FAQs about Endometriosis

Can a woman suffering from endometriosis get pregnant naturally?

Yes, she can. However, she also runs the risk of worsening the disease while waiting.

Is it advisable to undergo a laparoscopy surgery to remove endometriosis cysts while trying to get pregnant? 

Laparoscopy has very specific roles to play:

  • To make a diagnosis and to staging
  • To remove large chocolate cysts when they are obstructing the IVF process or are > 4 cm in size.
  • When the woman is in excessive pain throughout the month and laparoscopy is done to reduce the disease burden. 

A few years ago, it was the trend to jump to surgery the moment one saw endometriotic cysts. However, today that treatment has its pitfalls. Therefore, it’s recommended only in very specific situations. 

Should one get chocolate cysts removed or drained?

  • When fertility is not the goal, the removal of cysts is the right choice. As the chances of recurrence of the cyst are low. 
  • However, when fertility is the goal, removal of the cyst may reduce the number of eggs in the ovarian reserve by 40 to 50% over the next 6 months. You might not recover from this loss. Owing to this potential loss of eggs, draining cysts may be a better choice. 
  • Your doctor will be in the right position to discuss with you and decide which is the right treatment for you 
  • The idea of me saying this was just to make you more aware so that you can discuss it with your doctor before jumping blindly into a procedure. 

What kind of doctor should you see if you suspect you have endometriosis?

It is important to talk to an OB/GYN about any symptoms related to your reproductive health. Do not be afraid to seek a second opinion if you do not receive the care you deserve.

Can pregnancy stop the progression of endometriosis?

It can stop the progression temporarily. Pregnancy and the increase in progesterone levels often relieve symptoms, but they typically return after birth and/or after stopping breastfeeding.

How and why does endometriosis cause infertility?

Researchers are still trying to understand the relationship between endometriosis and infertility, but endometriosis is one of the top three causes of female infertility. Many women are unaware of their infertility or endometriosis until they attempt to get pregnant. 

In some women, endometriosis goes untreated, and the disease progression allows the endometrial lesions to block the fallopian tubes and inhibit ovulatory functioning. Some studies also suggest that endometriosis may alter the uterus in a way that disrupts embryo implantation. However, this notion requires more research.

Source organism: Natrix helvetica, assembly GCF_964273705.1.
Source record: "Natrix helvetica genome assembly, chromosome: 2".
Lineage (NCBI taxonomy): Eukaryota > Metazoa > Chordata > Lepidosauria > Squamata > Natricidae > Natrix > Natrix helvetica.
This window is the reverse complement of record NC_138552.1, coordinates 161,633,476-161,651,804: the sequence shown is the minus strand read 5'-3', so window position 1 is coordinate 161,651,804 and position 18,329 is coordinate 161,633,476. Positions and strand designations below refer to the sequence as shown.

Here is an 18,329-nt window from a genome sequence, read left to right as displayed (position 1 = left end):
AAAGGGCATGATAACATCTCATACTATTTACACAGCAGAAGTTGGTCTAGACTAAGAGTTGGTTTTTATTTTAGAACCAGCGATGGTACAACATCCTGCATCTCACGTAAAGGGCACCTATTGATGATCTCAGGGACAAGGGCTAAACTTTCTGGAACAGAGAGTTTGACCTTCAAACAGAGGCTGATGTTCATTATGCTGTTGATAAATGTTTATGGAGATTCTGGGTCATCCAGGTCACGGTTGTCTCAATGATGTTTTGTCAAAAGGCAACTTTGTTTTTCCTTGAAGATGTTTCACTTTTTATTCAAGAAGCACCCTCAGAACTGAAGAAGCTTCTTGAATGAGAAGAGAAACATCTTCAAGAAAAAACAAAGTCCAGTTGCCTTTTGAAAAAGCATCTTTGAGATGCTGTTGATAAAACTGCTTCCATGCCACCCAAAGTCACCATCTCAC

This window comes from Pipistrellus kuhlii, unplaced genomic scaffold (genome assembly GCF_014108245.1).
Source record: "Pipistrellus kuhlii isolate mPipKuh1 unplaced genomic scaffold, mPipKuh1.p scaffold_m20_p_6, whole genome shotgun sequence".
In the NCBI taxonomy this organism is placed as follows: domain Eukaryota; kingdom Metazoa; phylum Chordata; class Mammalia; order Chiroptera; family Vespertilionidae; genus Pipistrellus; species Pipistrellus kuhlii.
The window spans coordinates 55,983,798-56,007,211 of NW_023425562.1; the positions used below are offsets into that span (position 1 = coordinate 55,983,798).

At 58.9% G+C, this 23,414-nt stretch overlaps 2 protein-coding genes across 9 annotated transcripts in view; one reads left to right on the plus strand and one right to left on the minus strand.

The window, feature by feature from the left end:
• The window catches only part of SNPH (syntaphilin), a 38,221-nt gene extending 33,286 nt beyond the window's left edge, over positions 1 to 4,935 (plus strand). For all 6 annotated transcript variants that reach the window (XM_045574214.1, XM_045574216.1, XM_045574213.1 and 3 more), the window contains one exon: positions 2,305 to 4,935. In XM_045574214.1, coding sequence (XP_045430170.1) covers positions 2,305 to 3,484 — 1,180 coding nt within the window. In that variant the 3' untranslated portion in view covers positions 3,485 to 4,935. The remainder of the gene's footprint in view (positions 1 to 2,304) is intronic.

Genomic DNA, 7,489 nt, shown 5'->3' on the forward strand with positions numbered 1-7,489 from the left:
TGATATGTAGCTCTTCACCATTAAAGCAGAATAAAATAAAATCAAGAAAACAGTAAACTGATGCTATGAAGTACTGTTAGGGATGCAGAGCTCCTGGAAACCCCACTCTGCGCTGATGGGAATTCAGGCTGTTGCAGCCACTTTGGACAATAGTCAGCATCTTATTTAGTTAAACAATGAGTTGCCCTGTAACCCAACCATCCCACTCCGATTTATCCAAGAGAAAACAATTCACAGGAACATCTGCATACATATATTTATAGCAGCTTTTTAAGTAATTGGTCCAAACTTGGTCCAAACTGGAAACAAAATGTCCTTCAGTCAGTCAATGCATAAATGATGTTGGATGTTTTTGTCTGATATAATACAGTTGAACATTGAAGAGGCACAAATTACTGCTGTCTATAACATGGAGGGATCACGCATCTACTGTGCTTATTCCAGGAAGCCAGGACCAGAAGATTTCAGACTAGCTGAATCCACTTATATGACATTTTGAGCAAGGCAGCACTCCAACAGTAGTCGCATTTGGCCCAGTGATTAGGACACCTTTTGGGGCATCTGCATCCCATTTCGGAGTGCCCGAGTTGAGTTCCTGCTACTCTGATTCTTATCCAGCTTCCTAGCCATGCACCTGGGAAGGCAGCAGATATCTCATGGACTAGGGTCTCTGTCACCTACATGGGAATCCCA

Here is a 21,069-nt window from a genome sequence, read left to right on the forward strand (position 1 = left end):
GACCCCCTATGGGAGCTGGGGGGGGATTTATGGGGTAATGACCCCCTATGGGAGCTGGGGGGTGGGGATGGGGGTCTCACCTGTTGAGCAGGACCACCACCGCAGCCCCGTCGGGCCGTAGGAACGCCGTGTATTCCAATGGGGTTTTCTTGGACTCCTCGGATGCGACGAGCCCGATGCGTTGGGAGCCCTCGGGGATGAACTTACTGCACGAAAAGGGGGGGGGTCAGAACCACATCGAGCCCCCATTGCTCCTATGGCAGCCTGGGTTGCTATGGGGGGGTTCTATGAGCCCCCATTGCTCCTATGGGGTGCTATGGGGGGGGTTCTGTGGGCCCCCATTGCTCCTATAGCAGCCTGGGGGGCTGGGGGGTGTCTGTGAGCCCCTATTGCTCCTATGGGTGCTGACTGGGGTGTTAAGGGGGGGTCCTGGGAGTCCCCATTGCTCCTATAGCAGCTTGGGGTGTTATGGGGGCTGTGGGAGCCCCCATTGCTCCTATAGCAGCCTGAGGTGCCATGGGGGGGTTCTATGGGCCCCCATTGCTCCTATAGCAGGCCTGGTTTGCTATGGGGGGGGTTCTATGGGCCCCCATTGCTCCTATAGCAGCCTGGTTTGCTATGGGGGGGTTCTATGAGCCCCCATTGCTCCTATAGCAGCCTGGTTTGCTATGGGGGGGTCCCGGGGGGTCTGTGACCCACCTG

What is the cause of endometriosis? Are you born with it?

Research is still ongoing to determine the exact cause of endometriosis, but some studies suggest a genetic component. 

Can endometriosis be inherited?

More research is necessary to fully understand the genetic characteristics of endometriosis. With one first-degree family member affected (mother, sister, daughter), a person has an increased risk of having endometriosis.

Are there any links between endometriosis and cancer?

This is an area of research that is just beginning to expand. 

If I get a hysterectomy, will my endometriosis pain stop?

When the uterus is removed, there is no longer any chance of becoming pregnant. Doctors do not recommend a hysterectomy as a sound treatment option for endometriosis. Pain associated with endometriosis does not necessarily stop when a hysterectomy is completed as the ovaries continue to produce estrogen, facilitating disease progression. Additionally, lesions may still be found on other organs (perhaps unrelated to the reproductive system), which may cause symptom manifestation.

Can birth control cause other problems like blood clots?

Birth control can cause a range of side effects. However, many patients say they are much easier to manage than the symptoms of endometriosis. The risks of any medication or intervention must be discussed with your doctor.